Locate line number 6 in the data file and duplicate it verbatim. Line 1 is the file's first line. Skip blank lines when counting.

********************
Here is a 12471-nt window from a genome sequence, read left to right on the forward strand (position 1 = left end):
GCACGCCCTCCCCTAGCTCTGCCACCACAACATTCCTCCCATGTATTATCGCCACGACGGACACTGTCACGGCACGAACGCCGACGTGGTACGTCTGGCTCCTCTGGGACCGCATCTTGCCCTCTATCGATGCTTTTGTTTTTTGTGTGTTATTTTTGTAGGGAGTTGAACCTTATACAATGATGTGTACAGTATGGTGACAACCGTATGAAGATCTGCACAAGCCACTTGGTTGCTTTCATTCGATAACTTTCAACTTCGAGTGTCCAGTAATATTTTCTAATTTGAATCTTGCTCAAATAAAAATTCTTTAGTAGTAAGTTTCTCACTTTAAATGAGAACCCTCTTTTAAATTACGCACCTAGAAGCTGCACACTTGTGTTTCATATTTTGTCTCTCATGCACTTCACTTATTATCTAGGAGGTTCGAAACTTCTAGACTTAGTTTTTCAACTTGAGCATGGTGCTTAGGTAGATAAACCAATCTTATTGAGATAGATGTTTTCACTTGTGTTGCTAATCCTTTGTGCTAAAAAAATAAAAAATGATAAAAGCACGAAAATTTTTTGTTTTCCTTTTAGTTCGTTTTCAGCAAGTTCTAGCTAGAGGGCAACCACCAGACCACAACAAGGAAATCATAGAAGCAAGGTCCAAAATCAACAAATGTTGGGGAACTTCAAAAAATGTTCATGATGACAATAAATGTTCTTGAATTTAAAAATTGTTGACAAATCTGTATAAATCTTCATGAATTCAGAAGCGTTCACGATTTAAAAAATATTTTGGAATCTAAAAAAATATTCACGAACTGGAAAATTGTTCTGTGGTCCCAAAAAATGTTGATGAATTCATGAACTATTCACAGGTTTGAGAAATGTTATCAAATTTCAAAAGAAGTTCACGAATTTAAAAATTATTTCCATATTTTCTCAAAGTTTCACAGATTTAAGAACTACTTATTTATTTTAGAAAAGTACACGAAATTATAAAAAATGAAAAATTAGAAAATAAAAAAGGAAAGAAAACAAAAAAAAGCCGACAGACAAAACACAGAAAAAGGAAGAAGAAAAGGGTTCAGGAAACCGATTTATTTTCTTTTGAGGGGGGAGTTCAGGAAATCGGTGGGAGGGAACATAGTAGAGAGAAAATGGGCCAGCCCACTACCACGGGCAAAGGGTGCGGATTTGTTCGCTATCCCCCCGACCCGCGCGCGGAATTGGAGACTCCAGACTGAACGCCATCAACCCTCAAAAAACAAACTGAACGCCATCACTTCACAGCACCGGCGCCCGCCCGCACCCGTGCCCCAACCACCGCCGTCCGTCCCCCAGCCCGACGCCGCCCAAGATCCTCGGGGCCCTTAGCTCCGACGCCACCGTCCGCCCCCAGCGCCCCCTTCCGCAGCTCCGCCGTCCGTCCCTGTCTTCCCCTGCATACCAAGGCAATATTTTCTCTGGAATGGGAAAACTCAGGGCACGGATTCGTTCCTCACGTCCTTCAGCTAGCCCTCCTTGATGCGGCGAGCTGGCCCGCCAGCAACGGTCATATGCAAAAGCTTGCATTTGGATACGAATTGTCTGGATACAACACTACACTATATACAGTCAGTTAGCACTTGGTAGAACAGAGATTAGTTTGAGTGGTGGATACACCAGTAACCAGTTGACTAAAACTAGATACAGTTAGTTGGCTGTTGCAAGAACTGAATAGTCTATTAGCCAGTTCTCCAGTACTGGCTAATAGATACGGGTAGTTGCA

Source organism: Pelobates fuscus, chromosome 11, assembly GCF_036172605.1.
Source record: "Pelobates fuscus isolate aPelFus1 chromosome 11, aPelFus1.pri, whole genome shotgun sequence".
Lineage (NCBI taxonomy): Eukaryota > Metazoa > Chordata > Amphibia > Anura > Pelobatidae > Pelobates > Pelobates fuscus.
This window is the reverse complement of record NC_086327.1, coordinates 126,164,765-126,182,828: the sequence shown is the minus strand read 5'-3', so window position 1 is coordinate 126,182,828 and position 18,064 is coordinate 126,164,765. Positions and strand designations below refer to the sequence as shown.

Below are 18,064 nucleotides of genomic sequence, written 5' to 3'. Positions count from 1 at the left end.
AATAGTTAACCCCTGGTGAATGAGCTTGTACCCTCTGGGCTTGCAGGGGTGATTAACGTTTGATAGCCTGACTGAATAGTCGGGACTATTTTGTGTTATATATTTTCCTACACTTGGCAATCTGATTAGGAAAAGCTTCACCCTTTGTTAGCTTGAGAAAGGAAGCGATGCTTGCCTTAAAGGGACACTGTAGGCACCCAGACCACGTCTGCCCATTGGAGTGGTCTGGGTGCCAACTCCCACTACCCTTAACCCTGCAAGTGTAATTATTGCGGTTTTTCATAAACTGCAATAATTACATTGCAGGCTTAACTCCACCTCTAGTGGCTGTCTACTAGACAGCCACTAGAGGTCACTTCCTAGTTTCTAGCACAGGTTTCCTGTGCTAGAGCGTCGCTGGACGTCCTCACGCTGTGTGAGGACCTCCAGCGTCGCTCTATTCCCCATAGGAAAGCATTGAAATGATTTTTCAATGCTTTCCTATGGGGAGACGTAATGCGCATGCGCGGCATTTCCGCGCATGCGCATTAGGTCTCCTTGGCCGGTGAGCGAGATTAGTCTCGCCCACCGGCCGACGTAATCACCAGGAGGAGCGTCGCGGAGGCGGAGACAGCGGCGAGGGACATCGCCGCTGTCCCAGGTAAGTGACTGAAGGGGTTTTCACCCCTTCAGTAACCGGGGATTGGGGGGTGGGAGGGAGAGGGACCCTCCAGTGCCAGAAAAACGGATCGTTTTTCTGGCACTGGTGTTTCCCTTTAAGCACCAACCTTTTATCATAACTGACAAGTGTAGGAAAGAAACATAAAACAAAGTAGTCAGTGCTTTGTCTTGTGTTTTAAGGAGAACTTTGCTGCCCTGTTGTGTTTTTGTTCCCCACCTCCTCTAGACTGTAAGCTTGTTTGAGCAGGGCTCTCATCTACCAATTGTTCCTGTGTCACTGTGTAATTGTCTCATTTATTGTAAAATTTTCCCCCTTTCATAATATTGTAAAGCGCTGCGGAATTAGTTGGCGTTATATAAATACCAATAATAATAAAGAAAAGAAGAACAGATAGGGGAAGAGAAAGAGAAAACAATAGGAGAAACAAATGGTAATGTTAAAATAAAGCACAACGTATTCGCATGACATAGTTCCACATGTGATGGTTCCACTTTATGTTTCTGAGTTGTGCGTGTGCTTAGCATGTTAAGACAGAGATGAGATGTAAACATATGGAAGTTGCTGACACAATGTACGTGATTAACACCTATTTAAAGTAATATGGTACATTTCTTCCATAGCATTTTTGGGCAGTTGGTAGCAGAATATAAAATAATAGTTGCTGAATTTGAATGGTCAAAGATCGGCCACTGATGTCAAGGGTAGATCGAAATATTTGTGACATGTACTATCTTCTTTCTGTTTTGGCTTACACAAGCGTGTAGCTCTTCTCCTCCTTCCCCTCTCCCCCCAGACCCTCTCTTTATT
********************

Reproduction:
This window is the reverse complement of record NC_086327.1, coordinates 126,164,765-126,182,828: the sequence shown is the minus strand read 5'-3', so window position 1 is coordinate 126,182,828 and position 18,064 is coordinate 126,164,765. Positions and strand designations below refer to the sequence as shown.